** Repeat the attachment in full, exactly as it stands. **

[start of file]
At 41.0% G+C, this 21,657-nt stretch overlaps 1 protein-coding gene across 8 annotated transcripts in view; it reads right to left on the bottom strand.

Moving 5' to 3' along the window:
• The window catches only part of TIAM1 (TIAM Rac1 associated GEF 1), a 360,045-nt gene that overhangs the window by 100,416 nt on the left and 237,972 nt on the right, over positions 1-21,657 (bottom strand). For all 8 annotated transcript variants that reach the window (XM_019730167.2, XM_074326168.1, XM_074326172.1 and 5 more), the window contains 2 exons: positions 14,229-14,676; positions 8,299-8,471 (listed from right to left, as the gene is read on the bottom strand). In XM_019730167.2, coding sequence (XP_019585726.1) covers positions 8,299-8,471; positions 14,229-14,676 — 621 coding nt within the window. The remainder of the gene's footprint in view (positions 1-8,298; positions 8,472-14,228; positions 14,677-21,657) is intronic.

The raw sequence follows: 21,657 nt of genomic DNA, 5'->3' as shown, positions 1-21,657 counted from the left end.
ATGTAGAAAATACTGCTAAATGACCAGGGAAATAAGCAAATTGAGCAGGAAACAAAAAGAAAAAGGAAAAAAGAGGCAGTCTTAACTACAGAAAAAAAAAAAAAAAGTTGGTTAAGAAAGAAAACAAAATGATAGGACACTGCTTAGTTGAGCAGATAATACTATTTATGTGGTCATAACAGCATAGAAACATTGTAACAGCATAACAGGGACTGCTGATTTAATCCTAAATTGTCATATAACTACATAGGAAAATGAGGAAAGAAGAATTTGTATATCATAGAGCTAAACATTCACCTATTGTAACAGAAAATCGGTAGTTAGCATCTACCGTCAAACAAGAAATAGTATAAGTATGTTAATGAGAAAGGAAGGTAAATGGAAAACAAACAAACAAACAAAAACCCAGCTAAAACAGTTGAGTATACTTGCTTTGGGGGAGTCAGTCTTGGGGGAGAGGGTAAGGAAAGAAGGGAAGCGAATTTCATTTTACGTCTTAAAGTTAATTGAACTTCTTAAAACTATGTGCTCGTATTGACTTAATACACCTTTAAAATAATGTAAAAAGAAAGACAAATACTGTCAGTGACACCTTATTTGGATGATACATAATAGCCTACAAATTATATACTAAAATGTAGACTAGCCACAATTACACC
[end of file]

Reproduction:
At 41.0% G+C, this 21,657-nt stretch overlaps 1 protein-coding gene across 8 annotated transcripts in view; it reads right to left on the bottom strand.

Moving 5' to 3' along the window:
• The window catches only part of TIAM1 (TIAM Rac1 associated GEF 1), a 360,045-nt gene that overhangs the window by 100,416 nt on the left and 237,972 nt on the right, over positions 1-21,657 (bottom strand). For all 8 annotated transcript variants that reach the window (XM_019730167.2, XM_074326168.1, XM_074326172.1 and 5 more), the window contains 2 exons: positions 14,229-14,676; positions 8,299-8,471 (listed from right to left, as the gene is read on the bottom strand). In XM_019730167.2, coding sequence (XP_019585726.1) covers positions 8,299-8,471; positions 14,229-14,676 — 621 coding nt within the window. The remainder of the gene's footprint in view (positions 1-8,298; positions 8,472-14,228; positions 14,677-21,657) is intronic.

The raw sequence follows: 21,657 nt of genomic DNA, 5'->3' as shown, positions 1-21,657 counted from the left end.
ATGTAGAAAATACTGCTAAATGACCAGGGAAATAAGCAAATTGAGCAGGAAACAAAAAGAAAAAGGAAAAAAGAGGCAGTCTTAACTACAGAAAAAAAAAAAAAAAGTTGGTTAAGAAAGAAAACAAAATGATAGGACACTGCTTAGTTGAGCAGATAATACTATTTATGTGGTCATAACAGCATAGAAACATTGTAACAGCATAACAGGGACTGCTGATTTAATCCTAAATTGTCATATAACTACATAGGAAAATGAGGAAAGAAGAATTTGTATATCATAGAGCTAAACATTCACCTATTGTAACAGAAAATCGGTAGTTAGCATCTACCGTCAAACAAGAAATAGTATAAGTATGTTAATGAGAAAGGAAGGTAAATGGAAAACAAACAAACAAACAAAAACCCAGCTAAAACAGTTGAGTATACTTGCTTTGGGGGAGTCAGTCTTGGGGGAGAGGGTAAGGAAAGAAGGGAAGCGAATTTCATTTTACGTCTTAAAGTTAATTGAACTTCTTAAAACTATGTGCTCGTATTGACTTAATACACCTTTAAAATAATGTAAAAAGAAAGACAAATACTGTCAGTGACACCTTATTTGGATGATACATAATAGCCTACAAATTATATACTAAAATGTAGACTAGCCACAATTACACC